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Grover Powell
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Memories of
Grover Powell
Grover Powell
Ultimate Mets Database popularity ranking: 310 of 1043 players
Grover David Powell
Born: October 10, 1940 at Sayre, Pa.
Died: May 21, 1985 at Raleigh, N.C.
Throws: Left Bats: Left
Height: 5.10 Weight: 175

Grover Powell was the most popular Ultimate Mets Database daily lookup on May 4, 2013, and July 25, 2013.


First Mets game: July 13, 1963
Last Mets game: September 29, 1963

Share your memories of Grover Powell


Don Mallo
Grover Powell and Dennis Musgraves were touted as the up and coming Met pitching stars. Unfortunately each developed severe injuries which limited their career. Both Powell and Musgraves were the beginnings of a pitching staff which would produce Tom Seaver, Jerry Koosman, Gary Gentry and of course Nolan Ryan.

Phil Gimli-mead
Pitched a shutout in his first start as a Met, first game of a doubleheader. His future looked bright and as the brief career stats indicate, he was effective out there in the short time he was there. Koosman also had a shutout in first start. Don't know if anyone else has done it for the Mets.

Bruce M.
When first called up, he was asked by a reporter "What do you throw?" His reply - "Smoke".

And he was right. Very promising young pitcher whose career ended almost before it began.

John Paige
March 18, 2001
I was only 10 when Grover Powell pitched his shutout. I don't think I ever heard, at that time, what actually happened to him. What sort of injury took him out? Also, does anyone know what happened to end his life so prematurely?

March 30, 2001
I also was ten when Grover pitched his four-hitter (by the way, Phil Gimli-mead is not right about Koosman - he made two starts in 1967 and was rocked) which was about the most exciting thing that had happened to me by then. The data shows that he lost a game pretty badly but my fuzzy memory believes that he had a pretty strong no-decision outing the week after his shutout. Does anyone remember this?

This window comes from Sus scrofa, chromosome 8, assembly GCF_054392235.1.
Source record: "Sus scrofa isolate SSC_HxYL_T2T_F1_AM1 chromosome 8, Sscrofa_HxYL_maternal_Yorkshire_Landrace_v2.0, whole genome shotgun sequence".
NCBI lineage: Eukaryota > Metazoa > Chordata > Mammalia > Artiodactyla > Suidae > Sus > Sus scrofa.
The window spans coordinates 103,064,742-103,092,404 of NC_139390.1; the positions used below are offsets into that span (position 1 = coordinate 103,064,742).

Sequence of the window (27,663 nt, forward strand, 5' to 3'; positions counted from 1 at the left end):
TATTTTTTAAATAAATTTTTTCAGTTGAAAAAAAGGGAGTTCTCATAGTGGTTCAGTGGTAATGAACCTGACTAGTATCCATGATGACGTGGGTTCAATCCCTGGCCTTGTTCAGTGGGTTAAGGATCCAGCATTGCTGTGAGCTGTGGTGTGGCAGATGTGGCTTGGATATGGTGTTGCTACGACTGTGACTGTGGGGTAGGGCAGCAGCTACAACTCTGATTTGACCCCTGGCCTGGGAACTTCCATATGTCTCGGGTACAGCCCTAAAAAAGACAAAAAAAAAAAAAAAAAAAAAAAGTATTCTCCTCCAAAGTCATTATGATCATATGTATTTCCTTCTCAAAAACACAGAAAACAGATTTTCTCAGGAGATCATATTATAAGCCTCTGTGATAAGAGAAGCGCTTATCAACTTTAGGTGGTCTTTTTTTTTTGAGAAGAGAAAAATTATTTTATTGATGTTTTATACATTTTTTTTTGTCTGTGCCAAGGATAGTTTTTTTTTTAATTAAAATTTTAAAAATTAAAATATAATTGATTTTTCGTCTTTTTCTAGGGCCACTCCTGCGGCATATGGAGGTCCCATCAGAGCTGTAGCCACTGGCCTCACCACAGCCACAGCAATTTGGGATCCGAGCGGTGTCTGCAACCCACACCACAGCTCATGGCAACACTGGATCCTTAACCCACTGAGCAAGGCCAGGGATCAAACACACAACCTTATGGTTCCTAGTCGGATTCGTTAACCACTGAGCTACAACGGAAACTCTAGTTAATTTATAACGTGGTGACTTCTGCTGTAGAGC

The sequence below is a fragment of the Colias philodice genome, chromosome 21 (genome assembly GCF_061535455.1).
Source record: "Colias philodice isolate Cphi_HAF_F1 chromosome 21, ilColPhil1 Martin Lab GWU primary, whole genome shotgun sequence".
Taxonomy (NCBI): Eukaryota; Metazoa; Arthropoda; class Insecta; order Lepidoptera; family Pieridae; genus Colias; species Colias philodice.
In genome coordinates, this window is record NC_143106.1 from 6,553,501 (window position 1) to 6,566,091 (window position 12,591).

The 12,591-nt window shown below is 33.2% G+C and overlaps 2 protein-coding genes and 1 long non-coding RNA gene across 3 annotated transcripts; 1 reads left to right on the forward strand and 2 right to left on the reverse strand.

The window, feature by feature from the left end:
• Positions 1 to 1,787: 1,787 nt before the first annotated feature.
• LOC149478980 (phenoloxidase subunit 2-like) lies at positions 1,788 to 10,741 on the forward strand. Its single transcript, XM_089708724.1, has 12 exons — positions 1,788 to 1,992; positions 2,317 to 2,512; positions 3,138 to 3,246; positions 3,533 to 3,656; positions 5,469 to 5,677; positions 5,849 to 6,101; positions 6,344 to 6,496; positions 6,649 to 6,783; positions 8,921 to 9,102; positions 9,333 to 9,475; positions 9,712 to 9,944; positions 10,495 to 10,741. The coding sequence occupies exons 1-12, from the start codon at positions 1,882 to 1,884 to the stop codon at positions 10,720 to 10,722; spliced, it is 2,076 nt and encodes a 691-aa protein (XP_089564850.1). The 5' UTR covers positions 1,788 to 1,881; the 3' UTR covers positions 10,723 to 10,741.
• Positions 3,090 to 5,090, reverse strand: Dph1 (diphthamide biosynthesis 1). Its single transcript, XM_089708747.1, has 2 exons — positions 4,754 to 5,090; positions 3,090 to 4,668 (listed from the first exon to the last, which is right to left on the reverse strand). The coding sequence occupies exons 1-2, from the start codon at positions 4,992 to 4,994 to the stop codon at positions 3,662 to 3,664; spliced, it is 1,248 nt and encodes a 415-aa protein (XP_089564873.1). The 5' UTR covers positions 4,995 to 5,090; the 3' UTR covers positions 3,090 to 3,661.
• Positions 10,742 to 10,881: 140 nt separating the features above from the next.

Logan Swanson
April 13, 2001
In an edition of Mets Inside Pitch, circa 1992, was related the story of Grover Powell. Yes, hid did pitch a couple of fine games for the Mets and showed much potential. But he got injured, and struggled in the minors for various clubs (Mets and Reds systems) until 1970.

Powell attended an Ivy League school, and many who knew him expected him to succeed outside of baseball. That did not happen. He eventually found work at a bank, but was fired.

In 1985, while his 14 year old son was recovering in the hospital (I think from an auto accident), Grover was diagnosed with an aggressive form of cancer, which quickly took his life.

Tony Volino
July 7, 2001
My step father had managed Grover when he was younger in Pennsylvania. He introduced me to Grover in the early sixties when he was pitching for Syracuse. Great guy who got the Syracuse team to autograph a baseball for me. Many of the autographs were of players that eventually played for the "miracle Mets". I believe, if my memory is correct, that Grover was hit by a line drive off of the bat of Roberto Clemente. He was never the same pitcher after that. He ultimately is a footnote in baseball history but a fond memory for me.

Mike Tenenbaum
August 19, 2001
Did Grover change his middle name after retiring from baseball?

The newspapers of the day reported his name as Grover Dimitrius Powell.

Lee Margolis
February 19, 2002